• Most Nighthawk Awards without winning Best Picture:  Frankenstein  /  The Magnificent Ambersons  (6)
  • Most Nighthawk Nominations without a Best Picture Nomination:  Yojimbo  (11)
  • Most Nighthawk Nominations without a Nighthawk Award:  Throne of Blood (13)
  • Actor:  Humphrey Bogart  (475)
  • Actress:  Bette Davis  (555)
  • Director:   Billy Wilder  (585)
  • Writer:  Billy Wilder  (880)
  • Cinematographer:  Arthur Edeson  /  Gregg Toland  (200)
  • Composer:  Max Steiner  (450)
  • Foreign Film:  Akira Kurosawa  (340)

Breakdown by Genre  (Foreign in parenthesis, best film in genre following, avg. score is afterwards, in parenthesis):

  • Drama:  68 (25)  –  Lawrence of Arabia  (68.3)
  • Foreign:  46  –  Throne of Blood  (69.2)
  • Comedy:  22 (4)  –  Lolita  (62.5)
  • Musical:  12 (2)  –  The Music Man  (64.6)
  • Adventure:  12 (3)  –  Knights of the Black Cross  (62.3)
  • Horror:  11 (3)  –  Carnival of Souls  (50.4)
  • War:  6 (3)  –  Ashes and Diamonds  (67.7)
  • Suspense:  5  –  The Manchurian Candidate  (76.6)
  • Western:  4  –  The Man Who Shot Liberty Valance  (80.5)
  • Action:  3 (2)  –  Throne of Blood  (80.3)
  • Crime:  3 (3)  –  Chased by the Dogs  (68.3)
  • Sci-Fi:  3  –  Creation of the Humanoids  (22.3)
  • Fantasy:  2  –  The Wonderful World of the Brothers Grimm  (67.5)
  • Kids:  2 (1)  –  A Midsummer Night’s Dream  (64.5)
  • Mystery:  1  –  Mr. Arkadin  (61)

Analysis:  There are the most Dramas since 1933, although with 10 more films in this year than any previous year, the percentage of Dramas still doesn’t match those of the 40’s.  Musicals finally bounce back a little – the highest total in six years.  But Adventure films go through the roof – the first time it has been in double digits in a single year to date.  Comedies sink to their lowest average in 11 years.

A year after there was only 1 Drama in the Top 10, this year there are 5.  And for the first time since 1951 no Comedy makes my Top 10.  For first time since 1948 and only the second time to date, two Westerns make my Top 10; that’s even more impressive when you consider that there are only 4 – the lowest total in the genre since 1951.

Studio Note:  MGM bounces back a bit – with 16 films, it has its most since 1955 and also leads the majors for the first time since 1955.  It’s followed by United Artists, with 15 films.  But with having seen so many more films, the majors still only account for a little over half of the films I’ve seen.  Among the majors, the best is Universal (71.6 average) and the worst is Fox (59.4 average).  A handful of minor studios and distributers, however, become more prominent, with Allied Artists, AIP, Continental, Lopert (6 films), Janus (6), Toho and Embassy accounting for a full 20% of the films I’ve seen.  As is typical, the Toho, lead by Kurosawa are good (4 films, averaging 83.5) and the AIP films aren’t (4 films, averaging 50.25).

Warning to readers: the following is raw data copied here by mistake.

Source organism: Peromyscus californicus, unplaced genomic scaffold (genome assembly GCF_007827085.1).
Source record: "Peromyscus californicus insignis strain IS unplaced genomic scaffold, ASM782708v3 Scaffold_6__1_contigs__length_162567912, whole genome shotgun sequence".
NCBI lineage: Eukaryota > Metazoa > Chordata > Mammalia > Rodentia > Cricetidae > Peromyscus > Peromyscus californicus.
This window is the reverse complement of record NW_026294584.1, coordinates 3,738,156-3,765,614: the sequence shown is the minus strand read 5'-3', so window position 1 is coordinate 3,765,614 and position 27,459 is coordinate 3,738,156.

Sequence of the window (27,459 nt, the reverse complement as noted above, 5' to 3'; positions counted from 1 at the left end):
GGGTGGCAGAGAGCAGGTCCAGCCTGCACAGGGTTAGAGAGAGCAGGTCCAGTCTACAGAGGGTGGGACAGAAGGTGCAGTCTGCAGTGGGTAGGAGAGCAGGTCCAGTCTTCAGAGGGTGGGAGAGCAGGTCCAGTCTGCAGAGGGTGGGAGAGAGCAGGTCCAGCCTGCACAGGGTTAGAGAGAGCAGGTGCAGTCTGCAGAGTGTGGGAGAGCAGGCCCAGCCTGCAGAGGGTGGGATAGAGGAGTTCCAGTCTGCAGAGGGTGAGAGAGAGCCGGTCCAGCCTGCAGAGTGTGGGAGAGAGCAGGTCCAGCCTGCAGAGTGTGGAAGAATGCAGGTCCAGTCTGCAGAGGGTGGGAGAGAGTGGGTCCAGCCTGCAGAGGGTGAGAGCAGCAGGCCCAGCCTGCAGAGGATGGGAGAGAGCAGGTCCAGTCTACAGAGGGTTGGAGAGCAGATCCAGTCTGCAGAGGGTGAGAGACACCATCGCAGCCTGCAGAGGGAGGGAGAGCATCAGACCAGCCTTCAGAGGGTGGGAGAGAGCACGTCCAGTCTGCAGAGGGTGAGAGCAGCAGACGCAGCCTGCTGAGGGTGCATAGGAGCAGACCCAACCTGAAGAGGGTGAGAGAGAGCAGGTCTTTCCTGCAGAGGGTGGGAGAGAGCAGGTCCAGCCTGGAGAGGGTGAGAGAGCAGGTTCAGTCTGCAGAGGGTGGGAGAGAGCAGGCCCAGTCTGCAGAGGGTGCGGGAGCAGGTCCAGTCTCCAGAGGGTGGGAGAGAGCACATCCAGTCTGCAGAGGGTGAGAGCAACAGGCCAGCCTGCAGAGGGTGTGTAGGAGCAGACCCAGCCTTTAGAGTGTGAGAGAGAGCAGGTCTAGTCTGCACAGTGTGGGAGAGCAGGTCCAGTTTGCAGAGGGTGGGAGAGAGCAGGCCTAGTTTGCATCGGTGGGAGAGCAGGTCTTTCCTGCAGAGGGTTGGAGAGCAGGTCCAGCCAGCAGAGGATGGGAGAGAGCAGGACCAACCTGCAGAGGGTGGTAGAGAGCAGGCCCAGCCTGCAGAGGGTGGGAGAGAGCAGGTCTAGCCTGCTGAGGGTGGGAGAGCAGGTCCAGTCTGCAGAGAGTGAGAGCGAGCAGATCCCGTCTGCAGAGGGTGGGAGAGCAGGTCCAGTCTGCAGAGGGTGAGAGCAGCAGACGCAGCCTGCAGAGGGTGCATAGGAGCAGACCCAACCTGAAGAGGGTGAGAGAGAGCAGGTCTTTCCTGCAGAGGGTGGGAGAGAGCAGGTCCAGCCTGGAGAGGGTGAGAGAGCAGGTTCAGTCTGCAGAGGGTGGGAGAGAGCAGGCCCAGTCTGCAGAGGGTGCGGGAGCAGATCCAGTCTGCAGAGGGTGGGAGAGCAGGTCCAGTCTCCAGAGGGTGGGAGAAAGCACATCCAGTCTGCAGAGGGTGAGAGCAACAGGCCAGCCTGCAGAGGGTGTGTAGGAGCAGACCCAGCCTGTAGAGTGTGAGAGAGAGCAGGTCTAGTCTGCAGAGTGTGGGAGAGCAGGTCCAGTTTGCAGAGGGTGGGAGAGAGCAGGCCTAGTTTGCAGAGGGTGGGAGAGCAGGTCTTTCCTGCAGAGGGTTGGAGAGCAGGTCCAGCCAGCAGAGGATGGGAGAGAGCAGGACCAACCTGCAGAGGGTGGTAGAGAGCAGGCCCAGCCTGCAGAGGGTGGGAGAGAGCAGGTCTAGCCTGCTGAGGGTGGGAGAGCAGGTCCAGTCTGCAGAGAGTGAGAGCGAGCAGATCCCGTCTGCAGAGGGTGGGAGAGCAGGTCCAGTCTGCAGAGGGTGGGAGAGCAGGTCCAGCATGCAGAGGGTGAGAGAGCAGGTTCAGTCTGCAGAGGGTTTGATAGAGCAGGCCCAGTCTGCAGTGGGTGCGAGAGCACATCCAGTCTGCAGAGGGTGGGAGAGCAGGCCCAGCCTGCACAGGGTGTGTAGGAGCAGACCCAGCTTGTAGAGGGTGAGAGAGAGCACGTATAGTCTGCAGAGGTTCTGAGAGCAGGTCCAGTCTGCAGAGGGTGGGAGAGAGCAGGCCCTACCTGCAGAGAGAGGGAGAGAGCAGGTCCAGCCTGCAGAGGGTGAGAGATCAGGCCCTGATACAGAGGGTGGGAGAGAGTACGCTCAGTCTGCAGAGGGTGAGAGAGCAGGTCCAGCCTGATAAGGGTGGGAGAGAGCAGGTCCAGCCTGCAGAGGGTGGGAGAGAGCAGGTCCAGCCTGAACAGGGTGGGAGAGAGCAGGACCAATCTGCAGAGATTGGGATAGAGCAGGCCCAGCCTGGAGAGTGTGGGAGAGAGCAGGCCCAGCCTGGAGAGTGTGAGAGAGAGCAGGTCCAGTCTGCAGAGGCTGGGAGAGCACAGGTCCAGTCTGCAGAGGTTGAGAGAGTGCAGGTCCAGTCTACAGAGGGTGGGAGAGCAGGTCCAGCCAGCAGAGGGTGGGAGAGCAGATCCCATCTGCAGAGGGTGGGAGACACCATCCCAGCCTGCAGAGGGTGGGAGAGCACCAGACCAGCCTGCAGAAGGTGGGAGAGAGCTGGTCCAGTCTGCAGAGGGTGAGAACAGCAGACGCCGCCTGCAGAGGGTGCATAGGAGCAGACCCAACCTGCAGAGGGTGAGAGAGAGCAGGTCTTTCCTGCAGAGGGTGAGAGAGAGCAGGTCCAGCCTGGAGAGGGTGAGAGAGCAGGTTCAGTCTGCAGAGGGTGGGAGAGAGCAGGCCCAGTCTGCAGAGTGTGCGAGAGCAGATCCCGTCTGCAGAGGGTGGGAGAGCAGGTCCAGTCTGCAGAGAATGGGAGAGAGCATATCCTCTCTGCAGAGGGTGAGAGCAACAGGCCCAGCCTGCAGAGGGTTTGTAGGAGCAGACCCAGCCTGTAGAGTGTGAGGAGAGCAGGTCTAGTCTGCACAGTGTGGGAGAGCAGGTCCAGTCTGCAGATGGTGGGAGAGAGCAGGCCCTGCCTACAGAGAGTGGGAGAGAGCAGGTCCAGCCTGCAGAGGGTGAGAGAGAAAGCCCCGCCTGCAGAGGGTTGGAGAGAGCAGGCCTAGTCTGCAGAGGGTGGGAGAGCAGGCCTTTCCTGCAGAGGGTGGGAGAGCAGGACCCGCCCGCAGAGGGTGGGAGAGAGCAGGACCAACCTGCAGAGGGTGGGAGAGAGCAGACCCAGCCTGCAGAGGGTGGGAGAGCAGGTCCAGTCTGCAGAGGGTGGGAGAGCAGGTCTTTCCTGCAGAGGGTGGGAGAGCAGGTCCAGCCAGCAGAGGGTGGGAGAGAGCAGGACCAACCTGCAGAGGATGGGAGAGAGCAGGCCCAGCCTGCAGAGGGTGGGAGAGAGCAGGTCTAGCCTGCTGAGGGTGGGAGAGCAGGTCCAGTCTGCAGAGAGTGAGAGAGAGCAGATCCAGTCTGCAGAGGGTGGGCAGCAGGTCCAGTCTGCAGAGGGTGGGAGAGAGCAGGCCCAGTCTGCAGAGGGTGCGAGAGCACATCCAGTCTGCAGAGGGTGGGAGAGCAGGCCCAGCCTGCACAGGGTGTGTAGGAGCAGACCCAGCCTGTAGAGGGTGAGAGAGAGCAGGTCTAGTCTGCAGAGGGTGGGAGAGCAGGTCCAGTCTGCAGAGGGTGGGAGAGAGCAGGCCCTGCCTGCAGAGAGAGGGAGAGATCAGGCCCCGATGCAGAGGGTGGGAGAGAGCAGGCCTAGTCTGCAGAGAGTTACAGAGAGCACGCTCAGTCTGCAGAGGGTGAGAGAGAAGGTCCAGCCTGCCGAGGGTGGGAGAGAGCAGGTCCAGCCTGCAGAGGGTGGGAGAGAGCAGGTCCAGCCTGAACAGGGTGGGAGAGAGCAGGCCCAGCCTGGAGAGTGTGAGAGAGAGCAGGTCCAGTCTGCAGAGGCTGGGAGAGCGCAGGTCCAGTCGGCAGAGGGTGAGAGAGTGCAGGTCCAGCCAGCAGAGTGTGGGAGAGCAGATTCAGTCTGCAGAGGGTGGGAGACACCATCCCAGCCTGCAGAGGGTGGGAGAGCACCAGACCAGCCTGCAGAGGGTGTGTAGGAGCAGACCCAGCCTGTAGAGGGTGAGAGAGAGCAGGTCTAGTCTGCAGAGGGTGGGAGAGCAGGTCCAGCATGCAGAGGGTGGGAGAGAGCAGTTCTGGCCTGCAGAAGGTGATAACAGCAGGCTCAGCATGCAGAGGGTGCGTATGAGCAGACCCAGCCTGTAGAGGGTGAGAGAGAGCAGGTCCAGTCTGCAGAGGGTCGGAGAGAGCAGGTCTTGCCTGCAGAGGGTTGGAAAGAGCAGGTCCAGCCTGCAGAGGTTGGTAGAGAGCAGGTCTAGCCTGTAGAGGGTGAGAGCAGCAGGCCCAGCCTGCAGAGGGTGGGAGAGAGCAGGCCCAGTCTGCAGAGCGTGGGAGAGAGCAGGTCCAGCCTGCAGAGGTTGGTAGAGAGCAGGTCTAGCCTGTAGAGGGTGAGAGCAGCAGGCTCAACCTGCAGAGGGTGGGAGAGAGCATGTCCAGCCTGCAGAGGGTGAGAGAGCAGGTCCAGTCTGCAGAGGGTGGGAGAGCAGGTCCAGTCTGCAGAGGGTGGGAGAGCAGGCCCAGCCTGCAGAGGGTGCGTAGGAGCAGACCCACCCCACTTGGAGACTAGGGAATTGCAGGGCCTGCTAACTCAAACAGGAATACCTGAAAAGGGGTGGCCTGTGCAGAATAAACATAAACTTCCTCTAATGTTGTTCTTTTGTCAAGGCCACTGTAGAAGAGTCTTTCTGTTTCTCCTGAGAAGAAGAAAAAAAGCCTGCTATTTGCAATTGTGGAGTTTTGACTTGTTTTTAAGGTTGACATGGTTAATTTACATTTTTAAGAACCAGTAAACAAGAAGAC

Columbia joins UA with 5 Best Picture wins.  But this is much more impressive – while UA’s win the year before was its first in over 20 years, this is Columbia’s fifth win in the last ten years.  But there is no dominant studio – for the first time since 1949 no major studio has more than one Top 10 film, and none has more than two Top 20 films.  Janus Films, on the other side, distributing Foreign films, has two of the top 7 films (Jules and Jim, Through a Glass Darkly).

52 Films Eligible for Best Foreign Film (alphabetical, with director and country in parenthesis – red are ****, blue are ***.5 – both those colors qualify for my Best Foreign Film Award; an asterisk means it was the Official selection for the Oscar, two asterisks were nominated, three asterisks won the Oscar):

  • Antigone  (Tzavellas, Greece)
  • Assault on the Pay Train  (Farias, Brazil)
  • An Autumn Afternoon  (Ozu, Japan)
  • The Avenger  (Rivalta, Italy)
  • The Awful Dr. Orlof  (Franco, Spain)
  • Being Two Isn’t Easy  (Ichikawa, Japan)  *
  • Boccaccio 70  (De Sica, Italy)
  • Chased by the Dogs  (El Sheikh, Egypt)  *
  • Chushingura  (Inagaki, Japan)
  • The Condemned of Altona  (De Sica, Italy)
  • The Door with Seven Locks  (Vohrer, West Germany)
  • Le Doulos  (Melville, France)
  • The Eclipse  (Antonioni, Italy)
  • Elektra  (Cacoyannis, Greece)  **
  • The Elusive Corporal  (Renoir, France)
  • The End of Summer  (Ozu, Japan)
  • Exterminating Angel  (Buñuel, Mexico)
  • Family Diary  (Zurlini, Italy)
  • The Four Days of Naples  (Loy, Italy)  **
  • The Grim Reaper  (Bertolucci, Italy)
  • Harakiri  (Kobayashi, Japan)
  • I Hate But Love  (Kurahara, Japan)
  • In the Affirmative  (Lelouch, France)
  • Joseph and His Brethren  (Rapper, Italy)
  • Jules and Jim  (Truffaut, France)
  • Kanchenjungha  (Ray, India)
  • Keeper of Promises  (Duarte, Brazil)  **
  • King Kong vs. Godzilla  (Honda, Japan)
  • Kiru  (Misumi, Japan)
  • Love at Twenty  (Truffaut, France)
  • The Loves of Salammbo  (Grieco, Italy)
  • Mafioso  (Lattuada, Italy)
  • Mamma Roma  (Pasolini, Italy)
  • Mothra  (Honda, Japan)
  • My Life to Live  (Godard, France)
  • My Mother and Her Guest  (Sang-ok, South Korea)  *
  • Nine Days of the Year  (Romm, USSR)
  • Phaedra  (Dassin, Greece)
  • Pitfall  (Teshigahara, Japan)
  • Sahib Bibi aur Ghulam  (Alvi, India)  *
  • Salvatore Giuliano  (Rosi, Italy)
  • Sanjuro  (Kurosawa, Japan)
  • Siberian Lady Macbeth  (Wajda, Poland)
  • Sign of Leo  (Rohmer, France)
  • Il Sorpasso  (Risi, Italy)
  • Sundays and Cybele  (Bourguignon, France)  ***
  • Therese Desqueyroux  (Franju, France)